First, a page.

Osteochondritis dissecans is an injury or condition affecting a surface of the joint that involves separation of a segment of cartilage and the underlying bone. This can occur in any joint, it is most common in the knee, followed by the ankle, elbow, and shoulder. It occurs more often in males.
Common Signs and Symptoms
- Swelling, pain, aching, giving way, and locking or catching of joints
- Feeling a piece of bone floating in the joint
- Tendency to walk with foot of injured leg pointed outward in cases involving the knee
- Crepitation (a crackling sound) within the joint with motion
- Often, no symptoms (condition is diagnosed when x-rays are taken for other reasons)
Unknown, although many theories include: traumatic injury (direct force), repetitive stress (overuse), loss of blood supply to the bone and cartilage, and abnormal bone formation.
Risk Increases With
- Sports involving repetitive force (distance running)
- Year round sports
- Family history of osteochondritis dissecans
- Bowlegs or knock knees
- Other joints affected with osteochondritis dissecans
- Maintain appropriate body weight
- Appropriately warm up and stretch before and after practice or competition
- Maintain appropriate conditioning, muscle strength, flexibility, endurance, and cardiovascular fitness
The best success occurs when treatment happens before skeletal maturity. If the cartilage is intact, conservative (nonoperative) treatment is more likely to be successful when the person is still growing. After the patient is fully grown, there is a greater likelihood of non-healing and surgery may be required (especially if the piece breaks off and becomes loose within the joint).
- Frequent recurrence of symptoms, chronic pain and swelling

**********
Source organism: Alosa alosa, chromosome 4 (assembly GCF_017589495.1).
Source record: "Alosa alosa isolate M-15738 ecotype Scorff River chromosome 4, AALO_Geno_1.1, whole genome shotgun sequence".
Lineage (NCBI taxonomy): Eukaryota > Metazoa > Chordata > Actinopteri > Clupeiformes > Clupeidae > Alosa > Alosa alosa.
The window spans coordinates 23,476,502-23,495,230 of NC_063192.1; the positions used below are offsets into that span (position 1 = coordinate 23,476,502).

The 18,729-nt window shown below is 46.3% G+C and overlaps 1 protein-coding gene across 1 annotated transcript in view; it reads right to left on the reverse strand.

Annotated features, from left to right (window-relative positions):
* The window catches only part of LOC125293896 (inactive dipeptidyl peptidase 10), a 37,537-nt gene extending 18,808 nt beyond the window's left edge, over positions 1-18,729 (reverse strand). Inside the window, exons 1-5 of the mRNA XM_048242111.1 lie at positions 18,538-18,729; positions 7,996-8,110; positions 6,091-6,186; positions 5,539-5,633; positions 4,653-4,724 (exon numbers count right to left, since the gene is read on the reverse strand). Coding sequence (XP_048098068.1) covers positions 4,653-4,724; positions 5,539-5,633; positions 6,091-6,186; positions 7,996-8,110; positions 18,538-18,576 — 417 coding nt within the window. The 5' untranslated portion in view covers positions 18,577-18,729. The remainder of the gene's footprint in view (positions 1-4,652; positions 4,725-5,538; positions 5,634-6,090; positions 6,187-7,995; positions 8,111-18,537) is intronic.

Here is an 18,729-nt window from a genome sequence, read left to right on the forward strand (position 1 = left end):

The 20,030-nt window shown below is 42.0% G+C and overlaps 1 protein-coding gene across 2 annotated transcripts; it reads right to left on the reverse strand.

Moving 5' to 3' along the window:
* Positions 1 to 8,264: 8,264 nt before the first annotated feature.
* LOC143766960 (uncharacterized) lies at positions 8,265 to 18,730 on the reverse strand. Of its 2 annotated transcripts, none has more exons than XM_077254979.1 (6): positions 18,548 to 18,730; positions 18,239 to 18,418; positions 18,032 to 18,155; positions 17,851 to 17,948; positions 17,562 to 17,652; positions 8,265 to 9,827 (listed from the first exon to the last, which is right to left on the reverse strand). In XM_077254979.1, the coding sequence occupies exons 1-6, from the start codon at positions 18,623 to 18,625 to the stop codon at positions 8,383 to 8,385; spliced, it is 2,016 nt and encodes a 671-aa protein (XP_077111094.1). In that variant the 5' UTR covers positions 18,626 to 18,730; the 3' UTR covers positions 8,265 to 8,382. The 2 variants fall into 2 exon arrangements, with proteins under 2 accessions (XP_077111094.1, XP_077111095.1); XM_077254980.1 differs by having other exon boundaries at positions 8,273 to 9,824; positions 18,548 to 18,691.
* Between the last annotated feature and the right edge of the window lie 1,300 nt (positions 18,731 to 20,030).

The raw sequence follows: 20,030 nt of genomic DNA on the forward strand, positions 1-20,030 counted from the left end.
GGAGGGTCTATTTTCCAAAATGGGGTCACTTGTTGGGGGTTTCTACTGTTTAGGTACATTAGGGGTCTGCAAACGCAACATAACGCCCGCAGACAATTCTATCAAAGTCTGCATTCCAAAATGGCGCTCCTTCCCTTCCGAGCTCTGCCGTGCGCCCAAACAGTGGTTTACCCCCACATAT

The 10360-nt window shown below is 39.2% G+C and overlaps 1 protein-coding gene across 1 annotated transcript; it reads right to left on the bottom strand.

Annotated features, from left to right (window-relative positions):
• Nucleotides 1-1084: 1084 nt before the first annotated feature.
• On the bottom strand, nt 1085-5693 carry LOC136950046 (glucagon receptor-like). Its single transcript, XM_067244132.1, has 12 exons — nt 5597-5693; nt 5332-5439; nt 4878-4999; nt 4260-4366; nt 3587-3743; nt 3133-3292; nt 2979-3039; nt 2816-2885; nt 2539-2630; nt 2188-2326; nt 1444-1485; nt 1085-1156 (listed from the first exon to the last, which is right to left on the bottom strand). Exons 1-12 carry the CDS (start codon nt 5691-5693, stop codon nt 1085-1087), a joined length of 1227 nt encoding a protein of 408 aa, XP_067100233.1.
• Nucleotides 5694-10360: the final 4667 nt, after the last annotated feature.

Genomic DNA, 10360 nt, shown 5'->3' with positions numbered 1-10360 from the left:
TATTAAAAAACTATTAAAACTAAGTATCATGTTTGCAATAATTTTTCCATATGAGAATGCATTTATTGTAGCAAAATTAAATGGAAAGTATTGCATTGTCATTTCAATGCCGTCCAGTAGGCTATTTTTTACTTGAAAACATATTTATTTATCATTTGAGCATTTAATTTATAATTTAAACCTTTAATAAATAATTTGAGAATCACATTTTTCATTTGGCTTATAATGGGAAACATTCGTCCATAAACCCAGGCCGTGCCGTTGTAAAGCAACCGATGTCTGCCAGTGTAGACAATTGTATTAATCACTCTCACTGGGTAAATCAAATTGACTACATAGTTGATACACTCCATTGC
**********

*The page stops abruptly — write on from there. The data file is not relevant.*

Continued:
- Arthritis of the affected joint
- Loose bodies with locking of the affected joint
General Treatment Considerations
Initial treatment consists of medications and ice to relieve pain and reduce the swelling of the affected joint. For the knee or ankle, walking with crutches until you walk without a limp is often recommended. Range-of-motion, stretching, and strengthening exercises may be done at home, although referral to a physical therapist or athletic trainer may be recommended. Occasionally your physician may recommend a brace, cast, or crutches (for the knee or ankle) to immobilize or protect the joint. Patients with persistent pain after initial treatment or with loose fragments within the joint often require surgery. Surgery may include arthroscopy (a small camera inserted into the joint) to remove the loose fragments, stimulate healing, and procedures to reattach the fragment (if large enough and not deformed). After immobilization or surgery, strengthening and stretching of the stiff, weakened joint, and surrounding muscles are necessary. These may be done with or without the assistance of a physical therapist or trainer.
Nonsteroidal anti-inflammatory medications, such as ibuprofen, or other minor pain relievers, such as acetaminophen, are often recommended. Take these as directed by your physician. Contact your physician immediately if any bleeding, stomach upset, or signs of an allergic reaction occur.
Heat and Cold
Cold is used to relieve pain and reduce inflammation for acute and chronic cases. Cold should be applied for 10 to 15 minutes every 2 to 3 hours for inflammation and pain and immediately after any activity, which aggravates your symptoms. Use ice packs or an ice massage.
Heat may be used before performing stretching and strengthening activities prescribed by your physician, physical therapist, or athletic trainer. Use a heat pack or a warm soak.
Notify Our Office If
- Symptoms get worse or do not improve in 2 weeks despite treatment
- New, unexplained symptoms develop
Nationwide Children’s Hospital Sports Medicine specializes in diagnosing and treating sports-related injuries in youth, adolescent, and collegiate athletes. Services are available in multiple locations throughout central Ohio. To make an appointment, call 614-355-6000 or request an appointment online.